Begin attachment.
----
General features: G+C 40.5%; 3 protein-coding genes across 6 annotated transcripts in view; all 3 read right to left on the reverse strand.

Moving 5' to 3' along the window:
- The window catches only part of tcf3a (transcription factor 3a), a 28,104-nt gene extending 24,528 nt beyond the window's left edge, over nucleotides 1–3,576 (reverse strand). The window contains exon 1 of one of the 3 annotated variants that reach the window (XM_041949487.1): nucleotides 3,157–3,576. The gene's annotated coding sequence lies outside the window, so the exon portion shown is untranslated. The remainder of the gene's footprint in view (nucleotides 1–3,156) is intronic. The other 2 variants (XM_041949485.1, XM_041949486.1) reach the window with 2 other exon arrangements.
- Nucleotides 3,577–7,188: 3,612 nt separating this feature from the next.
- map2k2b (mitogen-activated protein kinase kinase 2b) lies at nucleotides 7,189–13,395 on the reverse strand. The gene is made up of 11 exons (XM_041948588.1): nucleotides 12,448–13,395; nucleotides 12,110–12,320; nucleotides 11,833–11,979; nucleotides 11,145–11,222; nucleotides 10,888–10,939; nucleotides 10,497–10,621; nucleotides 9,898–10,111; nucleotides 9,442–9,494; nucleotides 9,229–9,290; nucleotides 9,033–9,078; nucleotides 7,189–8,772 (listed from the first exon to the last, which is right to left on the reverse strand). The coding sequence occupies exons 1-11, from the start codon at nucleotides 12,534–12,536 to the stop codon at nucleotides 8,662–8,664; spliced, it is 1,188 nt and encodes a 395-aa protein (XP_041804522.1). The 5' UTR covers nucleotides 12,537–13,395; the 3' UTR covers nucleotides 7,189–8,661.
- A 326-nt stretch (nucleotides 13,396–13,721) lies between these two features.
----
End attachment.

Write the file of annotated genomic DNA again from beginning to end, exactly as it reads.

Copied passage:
General features: G+C 40.5%; 3 protein-coding genes across 6 annotated transcripts in view; all 3 read right to left on the reverse strand.

Moving 5' to 3' along the window:
- The window catches only part of tcf3a (transcription factor 3a), a 28,104-nt gene extending 24,528 nt beyond the window's left edge, over nucleotides 1–3,576 (reverse strand). The window contains exon 1 of one of the 3 annotated variants that reach the window (XM_041949487.1): nucleotides 3,157–3,576. The gene's annotated coding sequence lies outside the window, so the exon portion shown is untranslated. The remainder of the gene's footprint in view (nucleotides 1–3,156) is intronic. The other 2 variants (XM_041949485.1, XM_041949486.1) reach the window with 2 other exon arrangements.
- Nucleotides 3,577–7,188: 3,612 nt separating this feature from the next.
- map2k2b (mitogen-activated protein kinase kinase 2b) lies at nucleotides 7,189–13,395 on the reverse strand. The gene is made up of 11 exons (XM_041948588.1): nucleotides 12,448–13,395; nucleotides 12,110–12,320; nucleotides 11,833–11,979; nucleotides 11,145–11,222; nucleotides 10,888–10,939; nucleotides 10,497–10,621; nucleotides 9,898–10,111; nucleotides 9,442–9,494; nucleotides 9,229–9,290; nucleotides 9,033–9,078; nucleotides 7,189–8,772 (listed from the first exon to the last, which is right to left on the reverse strand). The coding sequence occupies exons 1-11, from the start codon at nucleotides 12,534–12,536 to the stop codon at nucleotides 8,662–8,664; spliced, it is 1,188 nt and encodes a 395-aa protein (XP_041804522.1). The 5' UTR covers nucleotides 12,537–13,395; the 3' UTR covers nucleotides 7,189–8,661.
- A 326-nt stretch (nucleotides 13,396–13,721) lies between these two features.